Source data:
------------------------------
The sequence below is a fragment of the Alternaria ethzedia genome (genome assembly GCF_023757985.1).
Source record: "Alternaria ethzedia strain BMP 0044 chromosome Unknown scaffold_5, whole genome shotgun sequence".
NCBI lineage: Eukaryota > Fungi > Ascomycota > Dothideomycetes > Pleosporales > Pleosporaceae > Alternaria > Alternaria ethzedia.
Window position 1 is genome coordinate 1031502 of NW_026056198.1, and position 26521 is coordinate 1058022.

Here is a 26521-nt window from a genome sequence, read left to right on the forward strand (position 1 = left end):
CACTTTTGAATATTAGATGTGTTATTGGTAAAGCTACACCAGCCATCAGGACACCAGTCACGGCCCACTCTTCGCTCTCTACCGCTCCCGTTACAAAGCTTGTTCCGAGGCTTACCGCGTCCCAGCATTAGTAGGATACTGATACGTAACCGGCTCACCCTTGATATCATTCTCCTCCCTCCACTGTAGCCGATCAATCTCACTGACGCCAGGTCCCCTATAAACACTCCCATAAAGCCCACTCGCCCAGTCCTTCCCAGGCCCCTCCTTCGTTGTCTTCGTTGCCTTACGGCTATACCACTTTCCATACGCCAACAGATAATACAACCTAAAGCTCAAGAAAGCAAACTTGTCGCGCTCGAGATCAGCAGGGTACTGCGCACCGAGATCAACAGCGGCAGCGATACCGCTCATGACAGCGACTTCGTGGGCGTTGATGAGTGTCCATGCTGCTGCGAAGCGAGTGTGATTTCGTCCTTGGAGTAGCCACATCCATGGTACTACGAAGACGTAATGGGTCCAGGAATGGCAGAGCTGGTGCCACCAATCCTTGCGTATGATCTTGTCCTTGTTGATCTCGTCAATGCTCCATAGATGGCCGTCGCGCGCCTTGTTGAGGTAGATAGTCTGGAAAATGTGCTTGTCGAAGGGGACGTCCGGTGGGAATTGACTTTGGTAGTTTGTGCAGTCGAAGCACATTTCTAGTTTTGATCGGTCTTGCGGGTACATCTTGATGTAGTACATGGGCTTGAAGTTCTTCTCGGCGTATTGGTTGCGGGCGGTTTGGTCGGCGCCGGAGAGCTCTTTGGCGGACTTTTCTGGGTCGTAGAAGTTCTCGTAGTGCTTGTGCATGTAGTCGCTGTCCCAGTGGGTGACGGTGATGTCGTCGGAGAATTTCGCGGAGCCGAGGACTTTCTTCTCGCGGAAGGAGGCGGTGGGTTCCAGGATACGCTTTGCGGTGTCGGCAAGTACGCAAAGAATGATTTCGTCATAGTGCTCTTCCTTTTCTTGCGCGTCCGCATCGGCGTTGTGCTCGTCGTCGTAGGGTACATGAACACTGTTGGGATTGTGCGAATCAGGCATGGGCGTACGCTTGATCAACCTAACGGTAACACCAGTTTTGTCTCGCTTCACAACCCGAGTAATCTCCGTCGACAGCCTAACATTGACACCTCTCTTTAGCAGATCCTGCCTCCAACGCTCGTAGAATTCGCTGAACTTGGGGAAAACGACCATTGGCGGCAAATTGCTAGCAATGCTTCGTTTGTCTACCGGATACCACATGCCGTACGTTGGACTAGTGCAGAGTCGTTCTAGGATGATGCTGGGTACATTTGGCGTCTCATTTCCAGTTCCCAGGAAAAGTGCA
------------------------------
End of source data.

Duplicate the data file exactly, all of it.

The sequence below is a fragment of the Alternaria ethzedia genome (genome assembly GCF_023757985.1).
Source record: "Alternaria ethzedia strain BMP 0044 chromosome Unknown scaffold_5, whole genome shotgun sequence".
NCBI lineage: Eukaryota > Fungi > Ascomycota > Dothideomycetes > Pleosporales > Pleosporaceae > Alternaria > Alternaria ethzedia.
Window position 1 is genome coordinate 1031502 of NW_026056198.1, and position 26521 is coordinate 1058022.

Here is a 26521-nt window from a genome sequence, read left to right on the forward strand (position 1 = left end):
CACTTTTGAATATTAGATGTGTTATTGGTAAAGCTACACCAGCCATCAGGACACCAGTCACGGCCCACTCTTCGCTCTCTACCGCTCCCGTTACAAAGCTTGTTCCGAGGCTTACCGCGTCCCAGCATTAGTAGGATACTGATACGTAACCGGCTCACCCTTGATATCATTCTCCTCCCTCCACTGTAGCCGATCAATCTCACTGACGCCAGGTCCCCTATAAACACTCCCATAAAGCCCACTCGCCCAGTCCTTCCCAGGCCCCTCCTTCGTTGTCTTCGTTGCCTTACGGCTATACCACTTTCCATACGCCAACAGATAATACAACCTAAAGCTCAAGAAAGCAAACTTGTCGCGCTCGAGATCAGCAGGGTACTGCGCACCGAGATCAACAGCGGCAGCGATACCGCTCATGACAGCGACTTCGTGGGCGTTGATGAGTGTCCATGCTGCTGCGAAGCGAGTGTGATTTCGTCCTTGGAGTAGCCACATCCATGGTACTACGAAGACGTAATGGGTCCAGGAATGGCAGAGCTGGTGCCACCAATCCTTGCGTATGATCTTGTCCTTGTTGATCTCGTCAATGCTCCATAGATGGCCGTCGCGCGCCTTGTTGAGGTAGATAGTCTGGAAAATGTGCTTGTCGAAGGGGACGTCCGGTGGGAATTGACTTTGGTAGTTTGTGCAGTCGAAGCACATTTCTAGTTTTGATCGGTCTTGCGGGTACATCTTGATGTAGTACATGGGCTTGAAGTTCTTCTCGGCGTATTGGTTGCGGGCGGTTTGGTCGGCGCCGGAGAGCTCTTTGGCGGACTTTTCTGGGTCGTAGAAGTTCTCGTAGTGCTTGTGCATGTAGTCGCTGTCCCAGTGGGTGACGGTGATGTCGTCGGAGAATTTCGCGGAGCCGAGGACTTTCTTCTCGCGGAAGGAGGCGGTGGGTTCCAGGATACGCTTTGCGGTGTCGGCAAGTACGCAAAGAATGATTTCGTCATAGTGCTCTTCCTTTTCTTGCGCGTCCGCATCGGCGTTGTGCTCGTCGTCGTAGGGTACATGAACACTGTTGGGATTGTGCGAATCAGGCATGGGCGTACGCTTGATCAACCTAACGGTAACACCAGTTTTGTCTCGCTTCACAACCCGAGTAATCTCCGTCGACAGCCTAACATTGACACCTCTCTTTAGCAGATCCTGCCTCCAACGCTCGTAGAATTCGCTGAACTTGGGGAAAACGACCATTGGCGGCAAATTGCTAGCAATGCTTCGTTTGTCTACCGGATACCACATGCCGTACGTTGGACTAGTGCAGAGTCGTTCTAGGATGATGCTGGGTACATTTGGCGTCTCATTTCCAGTTCCCAGGAAAAGTGCA